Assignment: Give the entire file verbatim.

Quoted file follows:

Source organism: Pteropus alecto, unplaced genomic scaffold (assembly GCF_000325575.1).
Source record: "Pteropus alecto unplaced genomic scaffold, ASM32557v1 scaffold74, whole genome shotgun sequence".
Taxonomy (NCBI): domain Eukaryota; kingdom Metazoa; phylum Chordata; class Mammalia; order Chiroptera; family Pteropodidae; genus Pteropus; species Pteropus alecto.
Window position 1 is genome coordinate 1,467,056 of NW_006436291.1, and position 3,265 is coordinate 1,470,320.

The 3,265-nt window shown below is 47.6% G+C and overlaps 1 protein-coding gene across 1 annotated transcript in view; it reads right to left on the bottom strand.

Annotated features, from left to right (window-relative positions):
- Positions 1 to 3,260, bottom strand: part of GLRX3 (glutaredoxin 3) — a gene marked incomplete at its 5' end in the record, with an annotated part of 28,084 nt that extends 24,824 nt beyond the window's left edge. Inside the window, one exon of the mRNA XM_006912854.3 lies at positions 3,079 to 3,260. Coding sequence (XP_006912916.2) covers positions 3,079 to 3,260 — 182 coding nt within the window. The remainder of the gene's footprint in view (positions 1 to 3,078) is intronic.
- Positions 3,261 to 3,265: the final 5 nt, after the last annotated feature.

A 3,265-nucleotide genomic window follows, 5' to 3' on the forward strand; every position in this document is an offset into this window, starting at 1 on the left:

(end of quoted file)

Source organism: Pteropus alecto, unplaced genomic scaffold (assembly GCF_000325575.1).
Source record: "Pteropus alecto unplaced genomic scaffold, ASM32557v1 scaffold74, whole genome shotgun sequence".
Taxonomy (NCBI): domain Eukaryota; kingdom Metazoa; phylum Chordata; class Mammalia; order Chiroptera; family Pteropodidae; genus Pteropus; species Pteropus alecto.
Window position 1 is genome coordinate 1,467,056 of NW_006436291.1, and position 3,265 is coordinate 1,470,320.

The 3,265-nt window shown below is 47.6% G+C and overlaps 1 protein-coding gene across 1 annotated transcript in view; it reads right to left on the bottom strand.

Annotated features, from left to right (window-relative positions):
- Positions 1 to 3,260, bottom strand: part of GLRX3 (glutaredoxin 3) — a gene marked incomplete at its 5' end in the record, with an annotated part of 28,084 nt that extends 24,824 nt beyond the window's left edge. Inside the window, one exon of the mRNA XM_006912854.3 lies at positions 3,079 to 3,260. Coding sequence (XP_006912916.2) covers positions 3,079 to 3,260 — 182 coding nt within the window. The remainder of the gene's footprint in view (positions 1 to 3,078) is intronic.
- Positions 3,261 to 3,265: the final 5 nt, after the last annotated feature.

A 3,265-nucleotide genomic window follows, 5' to 3' on the forward strand; every position in this document is an offset into this window, starting at 1 on the left: